Prioritize the Right Supply Chain Metrics and KPIs

Gartner supply chain metrics benchmarking helps you strengthen supply chain performance improvement initiatives.

“Do more with less” is a constant refrain among supply chain professionals who manage supply chain operations. Making the right trade-offs requires an understanding of how supply chain metrics interact.

The Gartner Hierarchy of Supply Chain Metrics Benchmarking helps supply chain leaders identify opportunities to improve supply chain management and end-to-end supply chain performance.

Our supply chain metrics benchmarking reveals supply chain process gaps left from trade-off decisions and points you toward proven resources for:

  • Reducing end-to-end supply chain costs
  • Improving supply chain management by tracking the right supply chain performance metrics
  • Optimizing supply chain capabilities by employing supply chain analytics
  • Building a balanced scorecard comprised of the leading supply chain KPIs

Download the report to learn how to incorporate supply chain metrics benchmarking in your supply chain strategy.  

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    How to participate

    Gartner Hierarchy of Supply Chain Metrics

    Contact SCBenchmarking@gartner.com to inquire about participating in Gartner's Hierarchy of Supply Chain Metrics Benchmarking.

    Gartner Hierarchy of IDN Supply Chain Metrics

    NEW: The Gartner IDN supply chain benchmarking database now includes eight metrics across four core process areas. Data collection will occur annually. The current data submission period will close November 30, 2021. 

    Contact SCBenchmarking@gartner.com to inquire about participating in Gartner's IDN Supply Chain Benchmarking.

    Gartner support for supply chain metrics benchmarking

    Supply chain metrics FAQs

    Supply chain metrics are measurements of the supply chain’s operational effectiveness. 

    Supply chain leaders must measure supply chain performance to ensure they are making the right trade-offs to deliver the desired outcomes.

    Supply chain performance targets focus on inventory and cost, service, and demand. Supply chain targets will vary based upon customer expectation around price, fulfillment and perfect order.

    Gartner’s Hierarchy of Supply Chain Metrics identifies the 17 critical metrics to focus on across the end-to-end supply chain: forecast accuracy; perfect order; SCM cost; cash to cash; accounts payable; accounts receivable; inventory total; supplier quality; supplier on-time; raw materials inventory; purchasing costs; direct material costs; cost detail; production schedule variable; plant utilization; WIP and finished goods inventory; order cycle time; and perfect order detail.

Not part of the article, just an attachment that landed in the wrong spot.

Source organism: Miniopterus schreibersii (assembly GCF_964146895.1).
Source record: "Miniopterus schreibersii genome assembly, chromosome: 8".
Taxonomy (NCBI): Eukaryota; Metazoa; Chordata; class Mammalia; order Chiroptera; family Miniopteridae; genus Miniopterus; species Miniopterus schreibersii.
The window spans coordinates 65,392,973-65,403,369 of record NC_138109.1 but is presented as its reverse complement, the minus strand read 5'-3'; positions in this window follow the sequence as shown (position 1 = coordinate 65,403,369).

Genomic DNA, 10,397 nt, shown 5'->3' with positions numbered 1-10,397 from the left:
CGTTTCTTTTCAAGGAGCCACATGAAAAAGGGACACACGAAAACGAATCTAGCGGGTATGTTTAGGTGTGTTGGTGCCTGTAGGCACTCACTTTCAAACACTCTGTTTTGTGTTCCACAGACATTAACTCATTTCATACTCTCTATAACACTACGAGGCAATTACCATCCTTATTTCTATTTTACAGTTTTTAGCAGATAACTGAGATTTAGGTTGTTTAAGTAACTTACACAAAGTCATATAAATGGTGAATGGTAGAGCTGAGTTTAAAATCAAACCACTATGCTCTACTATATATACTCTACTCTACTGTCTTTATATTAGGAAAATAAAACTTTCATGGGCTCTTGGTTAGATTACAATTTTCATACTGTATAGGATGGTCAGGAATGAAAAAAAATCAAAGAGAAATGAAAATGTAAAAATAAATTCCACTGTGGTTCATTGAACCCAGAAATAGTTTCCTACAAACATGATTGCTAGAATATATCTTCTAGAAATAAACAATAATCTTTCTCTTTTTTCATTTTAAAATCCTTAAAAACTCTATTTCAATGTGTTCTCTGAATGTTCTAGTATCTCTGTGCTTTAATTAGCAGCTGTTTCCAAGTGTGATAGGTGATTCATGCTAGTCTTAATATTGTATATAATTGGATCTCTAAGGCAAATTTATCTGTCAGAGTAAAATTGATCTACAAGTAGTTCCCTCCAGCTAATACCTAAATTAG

Our research finds that too many supply chain metrics and a siloed approach to reviewing them leave companies without the ability to find correlations in the data that will give them real insights to improve operational performance. The best supply chain leaders avoid metrics overload.

    They also strive to increase understanding, oversight and cross-functional management around the range of customer experience metrics. Our research finds that measurement of the corporate customer experience strategy is a gap on many supply chain metrics dashboards.

    To measure supply chain performance related to externalities/environment, it is typical for data collection to occur in the following areas: competitors and competition, adjacent markets, externalities, and current and future trends.

    For customer/consumer metrics, information coverage typically includes: key consumer issue, attitudes/behaviors, retailers/distributors, operations, and past experience with related products/campaigns.

    For brand/product/service/experience metrics, information coverage typically includes: features, usage, characteristics, packaging, price, benefits, look/feel, and service.

    It is important when designing a data collection plan that you detail collection responsibilities to avoid inefficiency. In other words, identify the source of information and give a narrow information assignment to teams/team members for ease and clarity.

    A supply chain KPI scorecard is a concise set of metrics derived from the key drivers of supply chain operation, which makes them easy to understand and actionable. The best scorecards have around 12 supply chain metrics. Cross-functional partners value the supply chain metrics, and as metrics become outdated, they are filtered out of the supply chain KPI scorecard. Supply chain metrics are retained for the sake of continuity, not for immediate business concerns. 

    Commonly tracked external indicators can be bucketed between macroeconomic indicators and microeconomic indicators.

    Macroeconomic leading indicators are a useful means of adding context to planning reviews but can overcomplicate decision making if a clear link is not drawn between a change in the indicators and its impact on a business driver or key assumption. Included among commonly tracked macroeconomic indicators are sustainability pressures (e.g., war on plastics, removal of waste around activities such as packaging, and drive to reduce carbon emissions).

    On the other hand, microeconomic indicators are often more clearly linkable to future business performance. Commonly tracked microeconomic indicators include the following: innovation product pipeline, price of substitute products to price of raw materials, and customer satisfaction.